Aunt Lute Celebrates 30 years: Fearless Voices

Although all of our authors are fearless in raising their voices to an often dismissive and even hostile world, this week we are recognizing those who expose truths about their lives that are especially uncomfortable for mainstream culture. From the reclamation of female power within Puerto Rican communities in Reclaiming Medusa to the raw, taboo passions of Junglee Girl, to the South African activism in Call Me Woman, these authors open their most private selves to harsh criticism. Yet it is their willingness to write honestly in the face of demeaning reactions that broadens our understanding of what it means to be a woman, and empowers other writers to speak honestly about once-shameful truths. Aunt Lute would like to honor these authors for lending their Fearless Voices to us, and for pushing the boundaries of what is acceptable behavior for women.

The short stories in Reclaiming Medusa bring a much-needed perspective to the Latin American literary scene. Creating spaces in which the socially prescribed “woman’s place” is questioned, problematized, and often subverted, these narratives reclaim women’s lost power in ways that are subtle, complex, and sometimes startling. This revised edition contains new stories by Carmen Valle and Carmen Lugo Filippi, as well as a provocative new “Translator’s Note” by editor and translator Diana L.Vélez.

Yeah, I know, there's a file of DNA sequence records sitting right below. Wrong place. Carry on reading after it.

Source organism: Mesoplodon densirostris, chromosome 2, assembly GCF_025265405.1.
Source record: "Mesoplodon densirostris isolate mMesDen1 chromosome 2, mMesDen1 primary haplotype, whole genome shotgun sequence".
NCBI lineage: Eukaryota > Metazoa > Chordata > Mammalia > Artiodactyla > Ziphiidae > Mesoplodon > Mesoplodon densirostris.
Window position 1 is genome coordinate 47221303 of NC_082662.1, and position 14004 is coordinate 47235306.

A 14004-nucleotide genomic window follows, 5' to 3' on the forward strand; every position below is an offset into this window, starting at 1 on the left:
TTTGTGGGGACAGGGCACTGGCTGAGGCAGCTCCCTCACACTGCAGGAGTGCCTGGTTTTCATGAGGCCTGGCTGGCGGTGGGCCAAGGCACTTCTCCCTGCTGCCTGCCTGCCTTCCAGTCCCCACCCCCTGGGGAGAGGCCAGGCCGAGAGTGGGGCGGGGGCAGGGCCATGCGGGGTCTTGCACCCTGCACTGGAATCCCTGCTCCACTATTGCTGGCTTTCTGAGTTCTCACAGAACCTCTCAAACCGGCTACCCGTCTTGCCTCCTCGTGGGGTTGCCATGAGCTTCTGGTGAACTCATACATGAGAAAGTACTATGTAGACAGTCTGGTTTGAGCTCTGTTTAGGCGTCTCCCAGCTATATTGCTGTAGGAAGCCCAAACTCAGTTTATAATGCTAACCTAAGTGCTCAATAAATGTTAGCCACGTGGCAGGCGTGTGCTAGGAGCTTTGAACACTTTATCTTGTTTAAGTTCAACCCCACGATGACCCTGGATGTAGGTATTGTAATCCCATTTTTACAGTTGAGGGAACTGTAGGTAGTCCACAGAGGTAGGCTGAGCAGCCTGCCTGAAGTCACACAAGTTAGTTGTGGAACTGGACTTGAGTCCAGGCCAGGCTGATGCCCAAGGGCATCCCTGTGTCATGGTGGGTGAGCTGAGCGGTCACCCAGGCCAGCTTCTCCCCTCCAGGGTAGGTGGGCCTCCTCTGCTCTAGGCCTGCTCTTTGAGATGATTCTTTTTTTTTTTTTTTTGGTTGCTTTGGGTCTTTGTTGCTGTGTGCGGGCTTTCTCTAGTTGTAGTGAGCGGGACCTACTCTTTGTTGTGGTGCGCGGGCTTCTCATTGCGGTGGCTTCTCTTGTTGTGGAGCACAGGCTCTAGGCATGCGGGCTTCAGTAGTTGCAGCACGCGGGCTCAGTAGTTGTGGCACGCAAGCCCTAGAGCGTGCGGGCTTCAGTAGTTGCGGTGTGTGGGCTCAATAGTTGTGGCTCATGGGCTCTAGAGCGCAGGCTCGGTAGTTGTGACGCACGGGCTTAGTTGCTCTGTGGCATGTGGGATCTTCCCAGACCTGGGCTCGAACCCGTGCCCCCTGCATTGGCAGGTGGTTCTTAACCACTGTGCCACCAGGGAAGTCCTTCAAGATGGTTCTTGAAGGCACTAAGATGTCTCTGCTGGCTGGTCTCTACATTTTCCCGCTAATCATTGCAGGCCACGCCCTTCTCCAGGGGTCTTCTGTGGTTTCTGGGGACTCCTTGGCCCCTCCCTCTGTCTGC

In Junglee Girl, Ginu Kamani offers 11 tales of coming of age in India, including taboo subjects of sexual awakening and sexism. While tradition demands that women, especially “respectable” women leave these topics in silence, Kamani fearlessly claims her place as an Indian woman who can challenge societal conventions and define her own role.

Call Me Woman is the autobiography of Ellen Kuzwayo, a black South African woman whose life as a social worker, activist, and politician was woven into the political history of South Africa for almost 60 years. Kuzwayo’s autobiography documents a complex series of changes in herself and her culture, including the onset and devastation of apartheid.

Click here to return to the 30 year home page

 

 

Sign up for our Quarterly Newsletter